What does the U.S. Constitution Say?

Under the Supremacy Clause of the U.S. Constitution, states are not permitted to levy a tax directly on the U.S. government. However, this immunity does not extend to military or civilian federal employees.  Federal employees who are traveling on business or who are making work related purchases may or may not be subject to state taxes.  The state determines whether to apply certain taxes to the Federal employee transactions.  In most cases:   

  • CBAs (centrally billed accounts) include purchases paid directly by the government and are not charged tax.  CBA cards are issued at the agency, bureau, division, or fleet level, rather than to individuals.  The credit limit is determined based on an agency's mission and charge card spend policies.  The Federal government agency is billed directly for the purchase of goods and services. 
  • IBAs (individually billed accounts) include travel expenses paid by the employee who later seeks reimbursement from the government and allow for taxes to be charged.  Authorized Federal government employees are issued IBA cards after a personal credit score assessment, and the credit limit is determined by the agency and agency travel and card policies. The cardholder (and not the government) is billed for the purchase of goods and services.

When it comes to federal employees who travel on government business, states have taken two approaches to the matter of applying tax. Most states require hotels and restaurants collect taxes from employees who use an IBA charge card for payment. The legal reasoning is that it is the employee, not the federal government, who is liable for the card and charges made on it. The legal incidence of the tax falls on the employee (indeed, the entire bill is the personal responsibility of the employee), and the transaction is taxable.

US Supreme Court Decisions

As the Supremacy Clause in the Constitution does not specifically address the issue of State governments assessing taxes on Federal government transactions, legal precedent has been established by several high court judicial rulings, which include but are not limited to the following:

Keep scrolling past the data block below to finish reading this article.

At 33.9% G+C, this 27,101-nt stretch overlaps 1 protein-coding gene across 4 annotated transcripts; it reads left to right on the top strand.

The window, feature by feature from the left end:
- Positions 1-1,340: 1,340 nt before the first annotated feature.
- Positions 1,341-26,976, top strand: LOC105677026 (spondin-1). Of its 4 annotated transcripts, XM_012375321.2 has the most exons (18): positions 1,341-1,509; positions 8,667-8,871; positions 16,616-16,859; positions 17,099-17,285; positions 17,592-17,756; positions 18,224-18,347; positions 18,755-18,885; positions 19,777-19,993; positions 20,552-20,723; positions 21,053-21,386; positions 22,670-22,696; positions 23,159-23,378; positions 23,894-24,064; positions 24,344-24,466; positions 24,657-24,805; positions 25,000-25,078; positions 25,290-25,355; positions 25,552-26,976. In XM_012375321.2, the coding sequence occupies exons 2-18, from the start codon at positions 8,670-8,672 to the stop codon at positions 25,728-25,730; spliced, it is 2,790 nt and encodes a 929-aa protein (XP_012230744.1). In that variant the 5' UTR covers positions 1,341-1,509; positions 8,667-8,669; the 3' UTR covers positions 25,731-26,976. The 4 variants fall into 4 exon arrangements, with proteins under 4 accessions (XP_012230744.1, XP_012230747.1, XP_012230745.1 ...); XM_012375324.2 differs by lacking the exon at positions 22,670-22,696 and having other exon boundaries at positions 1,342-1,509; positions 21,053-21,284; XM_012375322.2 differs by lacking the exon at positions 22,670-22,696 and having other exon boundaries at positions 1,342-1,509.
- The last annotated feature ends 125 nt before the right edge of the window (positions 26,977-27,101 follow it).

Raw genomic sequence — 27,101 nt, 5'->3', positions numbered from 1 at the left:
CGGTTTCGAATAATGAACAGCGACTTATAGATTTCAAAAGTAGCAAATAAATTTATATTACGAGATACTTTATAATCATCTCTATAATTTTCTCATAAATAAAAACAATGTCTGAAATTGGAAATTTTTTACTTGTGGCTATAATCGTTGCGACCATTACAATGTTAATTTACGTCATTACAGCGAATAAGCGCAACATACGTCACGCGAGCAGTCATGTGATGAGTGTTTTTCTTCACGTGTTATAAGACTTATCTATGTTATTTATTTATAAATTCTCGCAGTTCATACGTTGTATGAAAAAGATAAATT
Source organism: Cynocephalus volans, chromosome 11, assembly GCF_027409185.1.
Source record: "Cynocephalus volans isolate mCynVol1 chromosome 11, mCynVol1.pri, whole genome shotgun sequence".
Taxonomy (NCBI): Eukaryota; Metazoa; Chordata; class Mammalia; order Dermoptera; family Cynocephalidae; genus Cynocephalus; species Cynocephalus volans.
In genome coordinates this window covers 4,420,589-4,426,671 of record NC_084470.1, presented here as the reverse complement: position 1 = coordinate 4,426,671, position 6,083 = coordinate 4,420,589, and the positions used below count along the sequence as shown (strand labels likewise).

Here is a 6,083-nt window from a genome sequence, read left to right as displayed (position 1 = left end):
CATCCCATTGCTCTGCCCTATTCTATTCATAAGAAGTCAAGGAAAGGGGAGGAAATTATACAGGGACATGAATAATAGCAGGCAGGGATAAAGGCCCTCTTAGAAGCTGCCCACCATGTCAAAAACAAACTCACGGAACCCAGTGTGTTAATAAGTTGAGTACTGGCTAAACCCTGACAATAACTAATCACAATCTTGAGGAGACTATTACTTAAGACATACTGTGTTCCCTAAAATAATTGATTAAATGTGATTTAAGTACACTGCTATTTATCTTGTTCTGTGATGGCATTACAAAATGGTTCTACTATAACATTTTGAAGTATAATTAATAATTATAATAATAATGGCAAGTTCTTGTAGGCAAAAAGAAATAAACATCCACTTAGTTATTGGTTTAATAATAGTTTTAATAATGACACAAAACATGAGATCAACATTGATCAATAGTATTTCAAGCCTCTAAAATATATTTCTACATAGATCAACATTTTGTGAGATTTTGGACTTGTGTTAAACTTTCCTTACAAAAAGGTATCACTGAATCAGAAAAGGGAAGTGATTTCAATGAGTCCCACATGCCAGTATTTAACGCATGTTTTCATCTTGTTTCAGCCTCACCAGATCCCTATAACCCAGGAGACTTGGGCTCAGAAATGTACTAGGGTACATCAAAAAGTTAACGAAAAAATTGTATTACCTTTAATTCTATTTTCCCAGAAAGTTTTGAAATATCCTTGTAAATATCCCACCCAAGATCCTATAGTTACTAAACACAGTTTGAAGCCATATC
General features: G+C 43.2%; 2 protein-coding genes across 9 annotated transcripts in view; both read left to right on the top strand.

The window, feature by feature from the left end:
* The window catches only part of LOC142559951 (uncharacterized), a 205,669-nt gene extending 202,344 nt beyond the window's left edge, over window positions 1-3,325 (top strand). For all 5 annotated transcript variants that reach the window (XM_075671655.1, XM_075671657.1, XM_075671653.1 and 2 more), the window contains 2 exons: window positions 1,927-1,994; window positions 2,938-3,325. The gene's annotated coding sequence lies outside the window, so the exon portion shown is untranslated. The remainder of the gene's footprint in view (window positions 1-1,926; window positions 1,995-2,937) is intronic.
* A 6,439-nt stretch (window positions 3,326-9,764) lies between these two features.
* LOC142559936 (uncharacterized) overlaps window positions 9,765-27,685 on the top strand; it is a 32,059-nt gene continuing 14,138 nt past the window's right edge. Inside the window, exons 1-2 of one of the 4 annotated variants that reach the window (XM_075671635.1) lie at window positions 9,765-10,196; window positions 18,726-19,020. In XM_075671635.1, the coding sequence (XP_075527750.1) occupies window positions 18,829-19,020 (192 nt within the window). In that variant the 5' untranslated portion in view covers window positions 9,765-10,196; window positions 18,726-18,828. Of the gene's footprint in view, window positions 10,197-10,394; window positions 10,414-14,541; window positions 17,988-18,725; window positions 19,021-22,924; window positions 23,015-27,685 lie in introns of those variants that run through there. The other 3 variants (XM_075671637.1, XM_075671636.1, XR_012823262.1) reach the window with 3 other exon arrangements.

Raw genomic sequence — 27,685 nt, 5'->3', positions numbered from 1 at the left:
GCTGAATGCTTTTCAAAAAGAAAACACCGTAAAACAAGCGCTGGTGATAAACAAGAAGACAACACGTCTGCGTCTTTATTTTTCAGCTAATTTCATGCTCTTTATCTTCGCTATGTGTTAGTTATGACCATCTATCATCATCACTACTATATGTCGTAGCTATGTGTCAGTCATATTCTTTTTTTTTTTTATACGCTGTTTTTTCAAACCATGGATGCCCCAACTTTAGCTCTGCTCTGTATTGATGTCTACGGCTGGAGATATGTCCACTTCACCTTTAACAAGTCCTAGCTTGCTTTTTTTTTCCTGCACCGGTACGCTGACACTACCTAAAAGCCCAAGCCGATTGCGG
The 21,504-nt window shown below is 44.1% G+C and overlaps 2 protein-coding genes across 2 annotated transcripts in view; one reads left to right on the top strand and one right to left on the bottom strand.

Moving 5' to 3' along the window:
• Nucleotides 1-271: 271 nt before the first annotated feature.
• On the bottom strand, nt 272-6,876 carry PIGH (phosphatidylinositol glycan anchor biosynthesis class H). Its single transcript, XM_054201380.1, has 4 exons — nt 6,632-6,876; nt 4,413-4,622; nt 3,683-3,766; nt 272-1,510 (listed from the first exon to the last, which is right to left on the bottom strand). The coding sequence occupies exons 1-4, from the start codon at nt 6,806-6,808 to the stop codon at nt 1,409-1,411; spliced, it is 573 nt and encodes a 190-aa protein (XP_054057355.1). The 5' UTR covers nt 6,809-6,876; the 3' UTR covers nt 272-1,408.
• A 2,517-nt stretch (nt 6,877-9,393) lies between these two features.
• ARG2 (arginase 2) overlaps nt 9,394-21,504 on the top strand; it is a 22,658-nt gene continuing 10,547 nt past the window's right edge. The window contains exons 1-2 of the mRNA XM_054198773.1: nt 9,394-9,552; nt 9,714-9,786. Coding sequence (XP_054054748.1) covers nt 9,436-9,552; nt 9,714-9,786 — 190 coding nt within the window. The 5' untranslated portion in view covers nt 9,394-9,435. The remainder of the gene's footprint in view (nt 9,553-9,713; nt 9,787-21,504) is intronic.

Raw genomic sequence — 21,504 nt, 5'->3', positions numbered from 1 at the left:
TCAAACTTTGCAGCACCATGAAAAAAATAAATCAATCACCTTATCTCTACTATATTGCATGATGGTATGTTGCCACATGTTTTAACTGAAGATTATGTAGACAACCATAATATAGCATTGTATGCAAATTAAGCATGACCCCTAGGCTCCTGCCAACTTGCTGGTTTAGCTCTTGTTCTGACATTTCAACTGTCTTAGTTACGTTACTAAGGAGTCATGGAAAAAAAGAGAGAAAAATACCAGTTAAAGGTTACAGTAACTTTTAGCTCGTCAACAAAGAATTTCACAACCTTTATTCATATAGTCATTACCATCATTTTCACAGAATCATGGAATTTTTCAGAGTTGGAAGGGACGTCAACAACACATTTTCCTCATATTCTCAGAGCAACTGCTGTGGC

McCulloch v. Maryland, 17 U.S. 316 (1819)

Alabama v. King & Boozer, 314 U.S. 1 (1941) - The US Supreme Court specifically addresses the legal vs. economic incidence of a tax. The Court said that a state sales tax on materials purchased by a contractor under a federal contract is not a direct tax on the federal government, even though the government has obligated itself by a contract to bear the economic burden of the tax. Specifically, the court said that the fact that the economic incidence of a tax might fall on the Federal government "is but a normal incident of the organization within the same territory of two independent taxing authorities."

United States of America v. County of Fresno 50 Cal. App. 3d 633 (1975)

U.S. v. New Mexico, 455 U.S. 720 (1982) - A contractor made purchases on behalf of the federal government and was reimbursed. The U.S. Supreme Court upheld the state's use (sales) tax imposed on the purchase. The court said the Federal contractor was an independent entity whose limited relationship with the government was defined by the parameters of the contract between them.

Payment Liability

The high court rulings were based on one critical factor: who was liable for payment for services?  If the Federal Government is directly responsible for payment, then states cannot assess taxes.  This means:

  • All purchases made with CBA cards are considered exempt to State taxes; most commonly Purchase, Travel CBA, Fleet, and Integrated Cards (where the government pays contract bank directly)
  • All purchases made with IBA cards are subject to State taxes; most commonly Travel IBA cards (where the individual is responsible for paying bank directly
  • It is important to note that while some agencies have implemented split disbursement, the government is making payment on behalf of the individual and these are still IBA accounts and subject to tax

Additional issues to consider:

  • States collect taxes on purchases through merchants and vendors in those states.  This means the taxes will go to the state but the merchants and vendors act as the tax collection point and determine when to assess tax and when not to.
  • States set tax laws and regulations through legislation
  • The vendors are expected to collect tax in accordance with established state tax laws and regulations
  • Laws may change very suddenly and merchants and vendors rely on point of sale employees, who may not have updated information
  • Merchants and vendors may choose to err on the side of caution and assess taxes even for CBA cards or in States where IBA cards are exempt (a reclamation option available to agencies)
  • Some merchants may also indicate exemption when there is no eligibility